y pseudoFractal[x, y],
-x pseudoFractal[x, y]
}, {x, -3, 3},
{y, -3, 3}]]
ArrayPlot[
Nest[
ArrayFlatten[
{{#, #, #, #},
{#, 0 &, 0 &, #},
{#, 0 &, 0 &, #},
{#, #, #, #}}] &,
{{1}},
4], PixelConstrained -> True]
We do use the finite elements method. The Navier-Stokes equations and the cutoff of the energy conservation equation are taken into this fractal. We don't take the behavior of laminar flows and we do take into account the Navier-Stokes equations and the energy conservation equation, just not in the conventional sense. The Menger Sponge and the Sierpinski are the three-dimensional and two-dimensional fractals and it really does come down to fractals. These, are some easy patterns.
ArrayPlot[
Nest[
ArrayFlatten[
{{#, #, #},
{#, 0 &, #},
{#, #, #}}] &,
{{1}},
4], PixelConstrained -> True]
I wouldn't be surprised if at some moment the laminar flow has both stationary and unsteady behavior on fractal meshes and as a result boundary conditions are crucial to this behavior, including both temperature and pressure gradients between the walls. That is even possible that it's right for the Navier-Stokes equations to be solved, that's the powerful reputation of the computational fluid dynamics..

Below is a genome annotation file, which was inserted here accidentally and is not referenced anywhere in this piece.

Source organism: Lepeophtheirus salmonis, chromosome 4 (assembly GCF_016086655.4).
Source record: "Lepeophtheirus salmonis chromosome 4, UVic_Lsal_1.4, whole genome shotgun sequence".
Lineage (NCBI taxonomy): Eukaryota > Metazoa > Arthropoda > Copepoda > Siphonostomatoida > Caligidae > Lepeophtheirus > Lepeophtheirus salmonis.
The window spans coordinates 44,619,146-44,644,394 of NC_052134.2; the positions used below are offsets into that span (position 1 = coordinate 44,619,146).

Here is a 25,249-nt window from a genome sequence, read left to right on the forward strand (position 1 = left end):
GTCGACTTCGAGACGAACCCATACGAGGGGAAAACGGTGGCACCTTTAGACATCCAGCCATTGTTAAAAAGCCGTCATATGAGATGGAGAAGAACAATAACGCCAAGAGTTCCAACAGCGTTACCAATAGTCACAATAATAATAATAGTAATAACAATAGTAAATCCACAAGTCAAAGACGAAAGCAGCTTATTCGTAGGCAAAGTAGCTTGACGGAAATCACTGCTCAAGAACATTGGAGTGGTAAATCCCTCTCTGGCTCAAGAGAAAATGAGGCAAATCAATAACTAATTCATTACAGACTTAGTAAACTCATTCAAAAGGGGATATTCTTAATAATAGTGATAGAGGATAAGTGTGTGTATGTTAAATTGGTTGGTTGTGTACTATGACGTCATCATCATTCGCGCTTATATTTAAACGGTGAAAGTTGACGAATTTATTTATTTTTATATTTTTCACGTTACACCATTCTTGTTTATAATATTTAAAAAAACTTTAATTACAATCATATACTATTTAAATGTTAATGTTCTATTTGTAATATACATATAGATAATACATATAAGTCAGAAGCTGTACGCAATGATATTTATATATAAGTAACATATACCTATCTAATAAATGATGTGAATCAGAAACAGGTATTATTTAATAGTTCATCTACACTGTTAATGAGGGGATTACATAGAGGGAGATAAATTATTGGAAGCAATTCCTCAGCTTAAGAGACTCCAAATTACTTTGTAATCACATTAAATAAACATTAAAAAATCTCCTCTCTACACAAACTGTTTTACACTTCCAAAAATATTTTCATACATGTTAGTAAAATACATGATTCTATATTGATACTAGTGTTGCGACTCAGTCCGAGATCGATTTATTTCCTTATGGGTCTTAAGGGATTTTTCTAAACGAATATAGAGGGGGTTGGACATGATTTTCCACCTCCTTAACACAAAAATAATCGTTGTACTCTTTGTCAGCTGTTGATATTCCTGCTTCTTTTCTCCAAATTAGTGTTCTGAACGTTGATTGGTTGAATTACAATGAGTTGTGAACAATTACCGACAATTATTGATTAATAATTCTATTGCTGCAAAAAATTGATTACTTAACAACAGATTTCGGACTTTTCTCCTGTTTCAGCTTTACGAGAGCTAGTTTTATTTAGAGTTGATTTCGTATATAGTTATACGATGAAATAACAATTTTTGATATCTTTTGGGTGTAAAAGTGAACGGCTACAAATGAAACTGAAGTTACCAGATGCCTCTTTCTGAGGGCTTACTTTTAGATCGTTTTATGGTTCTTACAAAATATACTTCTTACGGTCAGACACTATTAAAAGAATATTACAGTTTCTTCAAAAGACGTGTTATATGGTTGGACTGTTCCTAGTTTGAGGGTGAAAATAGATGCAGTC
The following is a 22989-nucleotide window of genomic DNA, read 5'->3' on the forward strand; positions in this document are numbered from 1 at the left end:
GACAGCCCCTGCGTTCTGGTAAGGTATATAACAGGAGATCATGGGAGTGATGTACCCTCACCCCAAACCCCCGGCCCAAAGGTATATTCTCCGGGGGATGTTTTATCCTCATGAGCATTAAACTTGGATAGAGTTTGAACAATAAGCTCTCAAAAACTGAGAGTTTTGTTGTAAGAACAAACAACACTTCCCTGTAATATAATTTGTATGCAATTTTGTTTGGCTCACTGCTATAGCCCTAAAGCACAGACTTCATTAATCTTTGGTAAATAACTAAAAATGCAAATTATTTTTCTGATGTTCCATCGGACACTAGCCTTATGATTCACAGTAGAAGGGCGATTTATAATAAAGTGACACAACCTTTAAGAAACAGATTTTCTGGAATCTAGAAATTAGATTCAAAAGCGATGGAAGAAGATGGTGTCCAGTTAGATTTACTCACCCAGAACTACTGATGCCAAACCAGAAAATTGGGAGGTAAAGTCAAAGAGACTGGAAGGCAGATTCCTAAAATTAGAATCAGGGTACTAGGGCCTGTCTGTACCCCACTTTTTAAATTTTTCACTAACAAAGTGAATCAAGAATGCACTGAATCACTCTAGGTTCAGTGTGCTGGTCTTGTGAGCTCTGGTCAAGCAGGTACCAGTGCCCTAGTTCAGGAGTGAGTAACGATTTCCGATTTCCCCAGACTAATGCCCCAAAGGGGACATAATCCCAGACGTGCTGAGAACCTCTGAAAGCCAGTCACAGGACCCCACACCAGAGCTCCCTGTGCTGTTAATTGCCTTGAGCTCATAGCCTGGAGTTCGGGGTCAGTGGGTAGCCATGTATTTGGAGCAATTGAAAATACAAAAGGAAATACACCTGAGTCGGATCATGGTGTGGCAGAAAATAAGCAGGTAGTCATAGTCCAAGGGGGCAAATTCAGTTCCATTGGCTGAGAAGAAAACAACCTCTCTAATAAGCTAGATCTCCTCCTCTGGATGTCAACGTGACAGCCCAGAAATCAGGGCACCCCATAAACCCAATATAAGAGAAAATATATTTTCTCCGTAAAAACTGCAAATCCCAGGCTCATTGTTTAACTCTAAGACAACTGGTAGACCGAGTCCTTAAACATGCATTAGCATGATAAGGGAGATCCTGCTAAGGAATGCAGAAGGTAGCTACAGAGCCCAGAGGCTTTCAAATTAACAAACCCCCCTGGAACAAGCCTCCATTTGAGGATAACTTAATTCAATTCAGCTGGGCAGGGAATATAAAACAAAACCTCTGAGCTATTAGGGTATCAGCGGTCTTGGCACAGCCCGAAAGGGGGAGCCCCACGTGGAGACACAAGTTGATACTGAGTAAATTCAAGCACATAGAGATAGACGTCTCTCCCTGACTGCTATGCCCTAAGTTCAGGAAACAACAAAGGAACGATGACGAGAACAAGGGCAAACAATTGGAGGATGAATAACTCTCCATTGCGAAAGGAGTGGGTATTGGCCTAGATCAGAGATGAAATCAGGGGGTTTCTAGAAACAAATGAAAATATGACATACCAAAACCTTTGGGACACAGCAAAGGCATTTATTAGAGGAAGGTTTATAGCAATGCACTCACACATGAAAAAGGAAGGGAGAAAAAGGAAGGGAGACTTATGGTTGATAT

Manipulate[
StreamPlot[
{Cos[x + a], Sin[y + a]},
{x, -3, 3}, {y, -3, 3}],
{a, -2, 2}]
I'm dating myself by saying that.. I'm sorry. There are a countless number of computational fluid dynamics. That was an out of bounds simplified representation. All I want is to base it, for physical equations of fluid dynamics, and there's also something else..the sufficient "feel" of a fluid. Let's just leave it at the fluid-like animation, where I use this sine and cosine vector field.
GraphicsGrid[Table[MengerMesh[n, s], {n, 3}, {s, 2, 3}],
Frame -> None]
catMengerMesh[n_, scale_] :=
Nest[DeleteCases[
Flatten[Table[
If[(i == 2 && j == 2) || (j == 2 && k == 2) || (k == 2 &&
i == 2), {},
Cuboid[Pi*#[[1]] + {i, j, scale*k}/3] & /@ #], {i, 0, 2}, {j,
0, 2}, {k, 0, 2}], 1], {}, Infinity] &, {Cuboid[{0, 0, 0}]},
n];
animation =
Animate[Show[
ParametricPlot3D[{t, Sin[t + a], 0}, {t, 0, 2*Pi},